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Is there such a thing as holding a newborn too much?
Q: My cousin and his wife have decided that their newborn shouldn’t be held all the time because they don’t want to have to hold him so much when he’s older. I’m due to have my first baby soon, and I believe that a baby needs a lot of contact, love and comfort. Do I have to worry about holding my newborn too much? Is there actually a limit to how much you should hold your new child?
A: Joann, it sounds like you have good instincts. You’re right that babies need lots of attention and physical contact to stimulate healthy development and to bond with you. All of your interactions with your baby are important—holding her, feeding her, changing her diaper, calming her when she cries, talking and singing to her and making faces back and forth.

Babies are dependent on their caregivers. Child development experts say that one of the most important things babies learn in their first year is trust—that when they’re hungry you’ll feed them, when they’re cold, you’ll warm them up, and when they’re lonely or bored, you’ll play with them. Babies under 3 months of age are especially needy. And crying is their way of telling you they need something. It’s good to pick up your baby when she cries—it won’t spoil her. In fact, studies have shown that when babies cry and you pick them up promptly and take care of their needs, they develop a strong sense of security and reduced stress and anxiety, and they end up crying less overall.

Some pediatric experts refer to babies’ first three months of life as “the fourth trimester of pregnancy.” They suggest that young infants would be more comfortable in an environment similar to the womb—where they are constantly held tightly, kept warm and rocked. It is naturally comfortable and reassuring for young babies to be held, swaddled and rocked, and it has been found to be particularly helpful for fussy or colicky babies.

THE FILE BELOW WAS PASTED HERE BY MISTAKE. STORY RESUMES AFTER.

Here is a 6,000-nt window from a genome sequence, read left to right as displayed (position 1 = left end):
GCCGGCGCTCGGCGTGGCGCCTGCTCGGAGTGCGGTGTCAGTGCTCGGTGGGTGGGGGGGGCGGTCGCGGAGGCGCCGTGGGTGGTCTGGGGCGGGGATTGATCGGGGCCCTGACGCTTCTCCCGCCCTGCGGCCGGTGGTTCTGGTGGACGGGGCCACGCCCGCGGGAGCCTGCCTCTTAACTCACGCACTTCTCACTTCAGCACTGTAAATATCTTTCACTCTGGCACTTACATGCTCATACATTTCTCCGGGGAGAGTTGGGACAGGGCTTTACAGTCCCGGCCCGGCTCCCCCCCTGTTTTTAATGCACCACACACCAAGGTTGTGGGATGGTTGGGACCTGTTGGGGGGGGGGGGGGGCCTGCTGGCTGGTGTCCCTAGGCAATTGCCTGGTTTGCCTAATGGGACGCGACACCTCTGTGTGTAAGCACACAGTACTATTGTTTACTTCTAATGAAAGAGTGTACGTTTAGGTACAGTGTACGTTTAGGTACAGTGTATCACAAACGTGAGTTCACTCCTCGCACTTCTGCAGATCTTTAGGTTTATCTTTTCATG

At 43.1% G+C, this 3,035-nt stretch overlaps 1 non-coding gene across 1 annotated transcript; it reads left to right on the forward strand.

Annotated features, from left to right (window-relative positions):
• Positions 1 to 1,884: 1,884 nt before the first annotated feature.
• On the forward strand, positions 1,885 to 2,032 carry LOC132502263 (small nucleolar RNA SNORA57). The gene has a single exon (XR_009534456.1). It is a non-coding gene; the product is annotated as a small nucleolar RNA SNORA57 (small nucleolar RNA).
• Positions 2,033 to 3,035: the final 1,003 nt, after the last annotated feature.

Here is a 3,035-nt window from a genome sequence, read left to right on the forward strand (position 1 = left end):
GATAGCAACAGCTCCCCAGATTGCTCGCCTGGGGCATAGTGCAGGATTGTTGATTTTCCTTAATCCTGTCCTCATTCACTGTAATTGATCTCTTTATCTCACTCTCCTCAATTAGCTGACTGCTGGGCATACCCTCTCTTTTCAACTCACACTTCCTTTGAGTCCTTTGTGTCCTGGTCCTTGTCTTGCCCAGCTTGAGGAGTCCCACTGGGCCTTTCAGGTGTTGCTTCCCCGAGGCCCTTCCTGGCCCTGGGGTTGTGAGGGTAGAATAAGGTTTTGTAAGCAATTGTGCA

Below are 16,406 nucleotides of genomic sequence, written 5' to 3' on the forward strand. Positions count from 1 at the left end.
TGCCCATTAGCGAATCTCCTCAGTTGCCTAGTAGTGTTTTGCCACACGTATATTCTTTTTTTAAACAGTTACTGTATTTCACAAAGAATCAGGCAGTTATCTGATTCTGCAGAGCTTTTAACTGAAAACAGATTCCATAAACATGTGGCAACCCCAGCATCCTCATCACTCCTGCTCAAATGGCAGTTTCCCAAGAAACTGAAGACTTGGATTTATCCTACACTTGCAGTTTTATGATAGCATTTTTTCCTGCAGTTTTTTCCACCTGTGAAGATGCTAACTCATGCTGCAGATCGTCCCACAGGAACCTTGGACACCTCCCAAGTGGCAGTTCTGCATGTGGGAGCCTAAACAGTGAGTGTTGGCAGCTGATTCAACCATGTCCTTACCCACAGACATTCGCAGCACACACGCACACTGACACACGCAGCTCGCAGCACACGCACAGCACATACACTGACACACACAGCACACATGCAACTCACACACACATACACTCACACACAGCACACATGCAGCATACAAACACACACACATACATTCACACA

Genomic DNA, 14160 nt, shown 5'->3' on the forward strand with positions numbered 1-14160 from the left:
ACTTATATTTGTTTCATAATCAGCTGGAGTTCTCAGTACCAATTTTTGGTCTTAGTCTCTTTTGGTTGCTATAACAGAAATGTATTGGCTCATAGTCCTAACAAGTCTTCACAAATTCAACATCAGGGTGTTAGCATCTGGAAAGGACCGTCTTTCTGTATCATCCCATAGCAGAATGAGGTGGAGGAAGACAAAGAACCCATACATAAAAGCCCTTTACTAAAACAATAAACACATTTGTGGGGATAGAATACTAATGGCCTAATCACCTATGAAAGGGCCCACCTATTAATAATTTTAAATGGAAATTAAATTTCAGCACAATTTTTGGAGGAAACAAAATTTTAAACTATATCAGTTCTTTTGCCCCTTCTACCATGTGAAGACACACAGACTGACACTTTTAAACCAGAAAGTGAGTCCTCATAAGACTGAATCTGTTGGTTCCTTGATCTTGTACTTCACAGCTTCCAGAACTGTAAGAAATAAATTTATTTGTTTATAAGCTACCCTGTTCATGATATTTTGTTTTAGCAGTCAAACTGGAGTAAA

After the first few months, babies start showing us that they want a little more independence. They may still enjoy being held, but they also become more interested in looking at and exploring their surroundings. It’s good for their development to have some time when they’re not being held. For example, you can put a 4-month-old baby on her back on a blanket on the floor and she’ll enjoy waving her arms and grabbing her feet. Or put her on her tummy to practice pushing up her head and chest, which will help her learn to roll over and then crawl. As you become attuned to your baby’s cues, you will learn when she is content observing the world and playing on her own, and when she needs to be held.

If you’re particularly interested in the value of physical contact with your baby, you might consider infant massage. Skin-to-skin touching between you and your baby can be deeply soothing and satisfying for both of you. There are several articles on this website to get you started (search for “massage”).

Here’s the bottom line: Every child and every parent is different. Some babies need lots of attention, and others are happy sleeping a lot or entertaining themselves. Some parents want to hold their babies most of the time, and others want their babies to learn to be comfortable playing and sleeping alone. Different cultures also have different customs about how much babies should be held vs. left alone. Parents need to figure out what seems to feel right and work best for them and their baby.
Karen Sokal-Gutierrez M.D., M.P.H. Pediatrician